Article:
Gallery: Safe & Smart Steps for Proper Personal Watercraft Engine Break-in

When you purchase a new personal watercraft, one of the first things you have to do is a proper engine break-in. Now there is speculation all over the internet and various forms at an engine break-in are not required. This couldn’t be furthest from the truth. Completing the break-in procedure is essential for engine life and performance. This is not exclusive to the personal watercraft industry, either. It is really for internal combustion engines at large.

High-performance motors that have tight tolerances between the engine bore and the rings of the pistons must wear in properly to have correct compression and seating when it comes to intake and exhaust valves. Some manufacturers like Sea-Doo intentionally detune the ECU from full engine performance until a time threshold is reached.

Above left: Never skimp on filling your watercraft with the factory-rated octane fuel. While modern 4-stroke engines have knock sensors that can compensate for lower-quality fuel (by increasing the quantity of fuel injected at each revolution), you’re not saving any money as mpg will decrease. Above right: Although not mandatory, we added a bottle of fuel additive to provide the fresh SVHO engine a little added zinc for better initial break-in.

Currently, we’re in the process of going through the engine braking procedure on a 2022 Yamaha GP1800R SVHO. When we received my ski from the dealership it came with almost no fuel in it. Now, this model does require premium gasoline since it is supercharged. Depending on where you live premium is either 91 or 93 octane, either is fine. Just remember to always follow the factory octane recommendations for fuel.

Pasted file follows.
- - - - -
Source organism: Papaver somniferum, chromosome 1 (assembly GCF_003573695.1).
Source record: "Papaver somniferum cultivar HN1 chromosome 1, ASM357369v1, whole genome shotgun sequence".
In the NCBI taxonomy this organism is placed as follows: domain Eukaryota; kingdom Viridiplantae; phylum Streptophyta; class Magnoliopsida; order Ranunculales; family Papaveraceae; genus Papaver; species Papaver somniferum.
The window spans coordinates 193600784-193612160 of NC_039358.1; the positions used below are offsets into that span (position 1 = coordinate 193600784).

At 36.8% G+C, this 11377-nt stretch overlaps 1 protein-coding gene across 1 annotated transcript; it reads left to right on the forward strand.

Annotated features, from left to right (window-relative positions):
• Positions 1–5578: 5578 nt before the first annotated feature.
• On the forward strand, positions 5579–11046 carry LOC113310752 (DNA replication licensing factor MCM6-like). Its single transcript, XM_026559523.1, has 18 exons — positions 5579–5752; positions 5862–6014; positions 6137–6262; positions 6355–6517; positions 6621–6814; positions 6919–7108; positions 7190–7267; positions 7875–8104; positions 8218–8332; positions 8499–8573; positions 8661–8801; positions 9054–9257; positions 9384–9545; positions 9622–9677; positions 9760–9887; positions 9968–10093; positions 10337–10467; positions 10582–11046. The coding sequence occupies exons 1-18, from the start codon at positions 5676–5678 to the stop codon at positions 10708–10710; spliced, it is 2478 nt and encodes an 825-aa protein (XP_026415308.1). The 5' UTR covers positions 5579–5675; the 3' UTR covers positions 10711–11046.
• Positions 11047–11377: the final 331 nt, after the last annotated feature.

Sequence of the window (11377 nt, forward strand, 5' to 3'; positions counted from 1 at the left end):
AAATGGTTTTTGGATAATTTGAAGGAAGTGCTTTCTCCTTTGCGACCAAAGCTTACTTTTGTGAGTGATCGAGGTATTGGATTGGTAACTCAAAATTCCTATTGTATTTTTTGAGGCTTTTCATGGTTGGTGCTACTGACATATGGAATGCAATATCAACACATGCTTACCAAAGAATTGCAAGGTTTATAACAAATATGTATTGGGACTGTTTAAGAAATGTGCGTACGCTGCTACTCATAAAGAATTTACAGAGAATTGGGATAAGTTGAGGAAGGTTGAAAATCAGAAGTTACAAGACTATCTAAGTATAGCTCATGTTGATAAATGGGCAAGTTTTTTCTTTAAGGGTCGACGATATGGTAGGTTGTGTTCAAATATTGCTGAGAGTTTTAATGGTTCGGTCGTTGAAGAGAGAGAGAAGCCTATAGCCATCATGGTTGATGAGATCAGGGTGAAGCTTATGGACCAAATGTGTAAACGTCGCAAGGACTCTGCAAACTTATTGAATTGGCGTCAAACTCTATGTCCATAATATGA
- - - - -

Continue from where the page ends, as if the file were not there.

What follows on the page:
Above left: All ready to begin our break-in process at the ramp, we make a final check before launch that our drain-plugs are installed and straps are unhooked. Above right: Yamaha’s enjoy a very brief suggested break-in process – only 90 minutes of run time.

We also added an engine lubricant to the fuel that has a high concentration of zinc to help with engine break-in. This is not a mandatory step but is something we have done, and want to provide the engine that added protection from the beginning.

After our ski has reached the 90-minute threshold we will continue the same process until 120 minutes is reached. Once this is achieved, we’re free to ride the ski as we so please. Once the watercraft has five hours on the engine, we will do the first oil change to remove dirty oil that has contaminants from the break-in procedure. Again, this isn’t mandatory but an extra precautionary step.

After another five hours is on the motor, we will do a second oil change to make sure any breaking contaminants have been thoroughly cleared from the motor, and we will continue with oil changes every 10 hours for the life of the ski. This is what many will call “overkill” but we err on the side of caution when it comes to engine life.